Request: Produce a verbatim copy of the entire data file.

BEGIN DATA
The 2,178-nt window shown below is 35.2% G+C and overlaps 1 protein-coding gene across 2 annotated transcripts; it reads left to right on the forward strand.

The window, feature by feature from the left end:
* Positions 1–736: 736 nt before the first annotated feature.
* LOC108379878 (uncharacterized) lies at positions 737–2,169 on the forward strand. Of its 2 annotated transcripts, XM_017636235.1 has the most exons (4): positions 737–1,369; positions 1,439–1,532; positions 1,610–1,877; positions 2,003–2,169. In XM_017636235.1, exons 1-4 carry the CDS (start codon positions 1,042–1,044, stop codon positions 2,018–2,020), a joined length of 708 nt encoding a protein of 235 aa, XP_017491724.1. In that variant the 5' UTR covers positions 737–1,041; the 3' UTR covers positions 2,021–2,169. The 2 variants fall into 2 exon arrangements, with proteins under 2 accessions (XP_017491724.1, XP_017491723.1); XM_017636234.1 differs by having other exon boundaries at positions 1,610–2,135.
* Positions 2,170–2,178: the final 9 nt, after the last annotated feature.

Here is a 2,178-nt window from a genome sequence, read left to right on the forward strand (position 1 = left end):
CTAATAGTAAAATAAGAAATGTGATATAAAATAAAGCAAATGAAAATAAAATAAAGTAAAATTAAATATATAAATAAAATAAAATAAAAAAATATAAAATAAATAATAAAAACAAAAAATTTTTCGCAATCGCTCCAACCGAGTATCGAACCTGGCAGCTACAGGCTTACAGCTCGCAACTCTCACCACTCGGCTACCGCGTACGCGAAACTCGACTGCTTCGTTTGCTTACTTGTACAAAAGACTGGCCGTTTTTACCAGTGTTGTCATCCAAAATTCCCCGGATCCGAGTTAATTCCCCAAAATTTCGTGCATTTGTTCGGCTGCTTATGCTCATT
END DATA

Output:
The 2,178-nt window shown below is 35.2% G+C and overlaps 1 protein-coding gene across 2 annotated transcripts; it reads left to right on the forward strand.

The window, feature by feature from the left end:
* Positions 1–736: 736 nt before the first annotated feature.
* LOC108379878 (uncharacterized) lies at positions 737–2,169 on the forward strand. Of its 2 annotated transcripts, XM_017636235.1 has the most exons (4): positions 737–1,369; positions 1,439–1,532; positions 1,610–1,877; positions 2,003–2,169. In XM_017636235.1, exons 1-4 carry the CDS (start codon positions 1,042–1,044, stop codon positions 2,018–2,020), a joined length of 708 nt encoding a protein of 235 aa, XP_017491724.1. In that variant the 5' UTR covers positions 737–1,041; the 3' UTR covers positions 2,021–2,169. The 2 variants fall into 2 exon arrangements, with proteins under 2 accessions (XP_017491724.1, XP_017491723.1); XM_017636234.1 differs by having other exon boundaries at positions 1,610–2,135.
* Positions 2,170–2,178: the final 9 nt, after the last annotated feature.

Here is a 2,178-nt window from a genome sequence, read left to right on the forward strand (position 1 = left end):
CTAATAGTAAAATAAGAAATGTGATATAAAATAAAGCAAATGAAAATAAAATAAAGTAAAATTAAATATATAAATAAAATAAAATAAAAAAATATAAAATAAATAATAAAAACAAAAAATTTTTCGCAATCGCTCCAACCGAGTATCGAACCTGGCAGCTACAGGCTTACAGCTCGCAACTCTCACCACTCGGCTACCGCGTACGCGAAACTCGACTGCTTCGTTTGCTTACTTGTACAAAAGACTGGCCGTTTTTACCAGTGTTGTCATCCAAAATTCCCCGGATCCGAGTTAATTCCCCAAAATTTCGTGCATTTGTTCGGCTGCTTATGCTCATT